Avalokiteshvara Bodhisattva doing deep prajna paramita clearly saw emptiness of all the five conditions. – Heart Sutra
We are on a death watch at my house. Which is to say, we are on a life watch. Redhead, the fantail I once boasted to be the world’s oldest living goldfish, has become the world’s newest dying goldfish. To watch her transit is a powerful and fitting thing at this hour. And although I kept her alive for so long by absurdly arrogant and heroic measures (see How to Keep a Goldfish Alive in 20 Easy Steps) now I am doing what is even more heroic: letting her disappear into her own insurmountable mystery.
Death surrounds at this time of year. It surrounds at all times, but in these dwindling of days we might see it. We might see it in the surrender of the sun and the swift triumph of night. Feel it in the grip of the wind, the cataclysm of leaves, mud, dirty windshields, paw prints, rain-dank rugs and snot: the whole soggy rot of life’s residue.
Yesterday we observed Obon at the Hazy Moon, a ceremony honoring our departed loved ones. The altar was crowded with photos of more people loved and remembered than have ever stood alive before it. Such is the way, and it is always the way, and it is always sad. Grief is our mother, and when we grieve, we taste her tears. We taste eternity, the brimming fullness from which everything rises and to which everything returns.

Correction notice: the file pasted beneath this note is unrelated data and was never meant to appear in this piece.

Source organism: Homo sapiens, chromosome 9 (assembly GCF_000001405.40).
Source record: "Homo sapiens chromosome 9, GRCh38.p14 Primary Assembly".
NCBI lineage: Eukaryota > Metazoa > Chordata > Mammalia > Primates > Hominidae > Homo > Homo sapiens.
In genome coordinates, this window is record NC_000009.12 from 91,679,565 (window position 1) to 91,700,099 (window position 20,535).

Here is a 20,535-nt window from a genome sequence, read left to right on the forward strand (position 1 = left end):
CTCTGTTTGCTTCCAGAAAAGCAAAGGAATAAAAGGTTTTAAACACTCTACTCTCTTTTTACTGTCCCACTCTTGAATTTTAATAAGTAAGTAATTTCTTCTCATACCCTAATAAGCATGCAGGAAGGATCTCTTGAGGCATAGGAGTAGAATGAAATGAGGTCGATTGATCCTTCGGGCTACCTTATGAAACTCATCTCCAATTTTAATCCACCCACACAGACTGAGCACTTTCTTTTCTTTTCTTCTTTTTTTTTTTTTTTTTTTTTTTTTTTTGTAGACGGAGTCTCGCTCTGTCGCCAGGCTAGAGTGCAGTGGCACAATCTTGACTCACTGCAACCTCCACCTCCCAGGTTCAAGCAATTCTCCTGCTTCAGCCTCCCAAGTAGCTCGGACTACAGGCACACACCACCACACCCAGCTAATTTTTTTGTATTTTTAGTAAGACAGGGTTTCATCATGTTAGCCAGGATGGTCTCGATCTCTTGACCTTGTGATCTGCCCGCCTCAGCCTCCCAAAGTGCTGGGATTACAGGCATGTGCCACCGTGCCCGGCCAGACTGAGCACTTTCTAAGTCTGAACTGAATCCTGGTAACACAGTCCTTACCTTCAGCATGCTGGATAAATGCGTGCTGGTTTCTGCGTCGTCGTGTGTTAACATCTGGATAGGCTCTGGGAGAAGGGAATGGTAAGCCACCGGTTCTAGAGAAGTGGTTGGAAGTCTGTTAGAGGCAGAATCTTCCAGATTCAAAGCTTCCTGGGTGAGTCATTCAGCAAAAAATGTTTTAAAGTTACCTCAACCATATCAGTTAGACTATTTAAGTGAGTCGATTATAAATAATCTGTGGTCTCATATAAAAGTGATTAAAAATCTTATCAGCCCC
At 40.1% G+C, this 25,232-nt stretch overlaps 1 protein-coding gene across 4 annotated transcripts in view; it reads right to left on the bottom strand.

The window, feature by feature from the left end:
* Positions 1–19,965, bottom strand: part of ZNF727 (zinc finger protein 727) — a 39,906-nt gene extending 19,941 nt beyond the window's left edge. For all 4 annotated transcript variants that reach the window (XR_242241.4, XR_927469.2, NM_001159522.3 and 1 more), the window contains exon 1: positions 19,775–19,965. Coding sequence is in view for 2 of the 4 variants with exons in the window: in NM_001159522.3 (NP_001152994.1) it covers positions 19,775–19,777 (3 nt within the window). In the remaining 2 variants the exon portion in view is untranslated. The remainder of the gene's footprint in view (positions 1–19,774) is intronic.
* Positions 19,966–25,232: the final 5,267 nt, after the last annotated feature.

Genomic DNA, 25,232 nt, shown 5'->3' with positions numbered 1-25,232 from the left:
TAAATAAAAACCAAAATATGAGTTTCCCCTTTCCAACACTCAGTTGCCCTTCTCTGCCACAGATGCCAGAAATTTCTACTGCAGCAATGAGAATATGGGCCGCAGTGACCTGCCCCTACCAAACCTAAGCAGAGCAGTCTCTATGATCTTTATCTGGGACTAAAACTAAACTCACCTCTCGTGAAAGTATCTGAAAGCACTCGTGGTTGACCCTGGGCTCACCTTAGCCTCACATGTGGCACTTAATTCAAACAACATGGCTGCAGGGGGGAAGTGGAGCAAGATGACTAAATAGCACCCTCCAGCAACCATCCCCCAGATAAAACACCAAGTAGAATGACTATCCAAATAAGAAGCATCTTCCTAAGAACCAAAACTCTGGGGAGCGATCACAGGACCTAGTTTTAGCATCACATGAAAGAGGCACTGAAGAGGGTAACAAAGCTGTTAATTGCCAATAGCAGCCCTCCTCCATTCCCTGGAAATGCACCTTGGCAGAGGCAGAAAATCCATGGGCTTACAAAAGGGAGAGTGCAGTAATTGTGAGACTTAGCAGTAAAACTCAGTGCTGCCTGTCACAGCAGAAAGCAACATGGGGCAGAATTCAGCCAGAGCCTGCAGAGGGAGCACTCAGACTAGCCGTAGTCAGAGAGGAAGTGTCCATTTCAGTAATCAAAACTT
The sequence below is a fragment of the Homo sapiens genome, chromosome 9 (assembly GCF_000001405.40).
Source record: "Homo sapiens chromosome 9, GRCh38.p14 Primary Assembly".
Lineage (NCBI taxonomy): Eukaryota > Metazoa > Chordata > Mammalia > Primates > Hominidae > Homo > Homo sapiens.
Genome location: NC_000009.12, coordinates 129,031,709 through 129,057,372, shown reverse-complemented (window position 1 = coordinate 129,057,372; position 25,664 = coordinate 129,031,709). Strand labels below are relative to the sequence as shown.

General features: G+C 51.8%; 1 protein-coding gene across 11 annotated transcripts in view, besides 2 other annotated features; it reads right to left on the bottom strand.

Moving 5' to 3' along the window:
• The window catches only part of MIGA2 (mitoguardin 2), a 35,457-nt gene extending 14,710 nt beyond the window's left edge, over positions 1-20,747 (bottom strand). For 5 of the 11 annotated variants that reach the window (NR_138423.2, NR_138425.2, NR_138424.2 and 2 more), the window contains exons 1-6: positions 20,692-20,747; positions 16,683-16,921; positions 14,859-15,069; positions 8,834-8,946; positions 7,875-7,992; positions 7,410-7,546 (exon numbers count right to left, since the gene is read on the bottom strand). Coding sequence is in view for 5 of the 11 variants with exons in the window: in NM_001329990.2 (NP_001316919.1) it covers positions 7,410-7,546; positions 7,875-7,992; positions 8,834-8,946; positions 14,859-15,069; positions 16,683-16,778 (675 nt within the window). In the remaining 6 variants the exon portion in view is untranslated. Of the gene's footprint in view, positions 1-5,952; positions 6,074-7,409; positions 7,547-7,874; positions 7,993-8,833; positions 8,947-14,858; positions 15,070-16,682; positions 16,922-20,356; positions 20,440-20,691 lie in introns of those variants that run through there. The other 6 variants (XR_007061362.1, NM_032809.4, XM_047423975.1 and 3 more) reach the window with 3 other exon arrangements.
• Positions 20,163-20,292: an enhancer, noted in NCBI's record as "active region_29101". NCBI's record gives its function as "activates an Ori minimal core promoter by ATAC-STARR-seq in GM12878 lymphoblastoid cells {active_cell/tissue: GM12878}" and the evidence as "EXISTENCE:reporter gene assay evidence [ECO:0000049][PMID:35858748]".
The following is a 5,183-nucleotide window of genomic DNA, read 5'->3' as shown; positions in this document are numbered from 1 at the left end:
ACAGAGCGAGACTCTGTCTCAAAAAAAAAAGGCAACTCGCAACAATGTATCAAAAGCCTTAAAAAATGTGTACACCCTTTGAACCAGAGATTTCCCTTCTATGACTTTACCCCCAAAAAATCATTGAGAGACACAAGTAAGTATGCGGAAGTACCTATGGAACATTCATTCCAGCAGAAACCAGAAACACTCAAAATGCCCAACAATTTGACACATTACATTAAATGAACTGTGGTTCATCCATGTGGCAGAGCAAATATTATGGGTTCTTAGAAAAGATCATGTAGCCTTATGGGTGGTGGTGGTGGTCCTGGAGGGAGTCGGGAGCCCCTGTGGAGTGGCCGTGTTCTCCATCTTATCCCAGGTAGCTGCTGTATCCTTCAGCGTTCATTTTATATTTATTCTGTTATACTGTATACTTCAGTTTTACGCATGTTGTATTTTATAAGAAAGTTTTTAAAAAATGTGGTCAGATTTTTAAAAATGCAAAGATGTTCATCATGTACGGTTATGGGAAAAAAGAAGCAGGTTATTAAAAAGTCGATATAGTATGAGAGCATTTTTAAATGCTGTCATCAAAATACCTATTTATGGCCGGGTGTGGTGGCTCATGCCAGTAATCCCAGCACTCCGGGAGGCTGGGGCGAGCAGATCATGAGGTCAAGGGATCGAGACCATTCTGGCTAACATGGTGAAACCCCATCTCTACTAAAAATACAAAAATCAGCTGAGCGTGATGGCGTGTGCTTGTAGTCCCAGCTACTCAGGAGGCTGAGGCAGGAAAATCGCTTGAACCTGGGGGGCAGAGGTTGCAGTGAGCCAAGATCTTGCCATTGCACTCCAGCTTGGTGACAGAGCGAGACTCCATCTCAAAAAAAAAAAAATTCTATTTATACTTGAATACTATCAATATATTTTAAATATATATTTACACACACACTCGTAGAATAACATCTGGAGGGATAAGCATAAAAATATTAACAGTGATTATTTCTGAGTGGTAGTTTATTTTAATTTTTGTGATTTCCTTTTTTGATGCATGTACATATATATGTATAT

I can see the cycle of things that have lately come near:
A mother quaking in bottomless shock after her baby died at birth.
A friend moored in friendship’s final vigil.
A granddaughter answering the clear call of goodbye.
And right here too, come unexpected calls and emails, late word of swift departures and funerals on Thursday at 3. My daughter’s third-grade teacher was stunned six months into her happy retirement by her husband’s sudden crumbling fall into a mean disease. She walked into the school assembly last week, to see and be seen by the children she last cradled, the ones who will be the last to remember her. She whispered her widowed vacancy to me, “It’s the absence, the absence!”
I know that awful yawning space, that thunderclap after a jagged bolt rends the sky. It is the infinite ache of a mother’s heart, the heart we all have whether we are men or women, mothers or not. It is the absence that contains, curiously, our own presence, the tender fearlessness to watch and weep and let angels sleep.
Edited to add: Leave a comment on this post and I’ll include the name of your departed loved one in memorial services I do this week at my backyard altar.
Avalokiteshvara Bodhisattva is you, the embodiment of infinite compassion.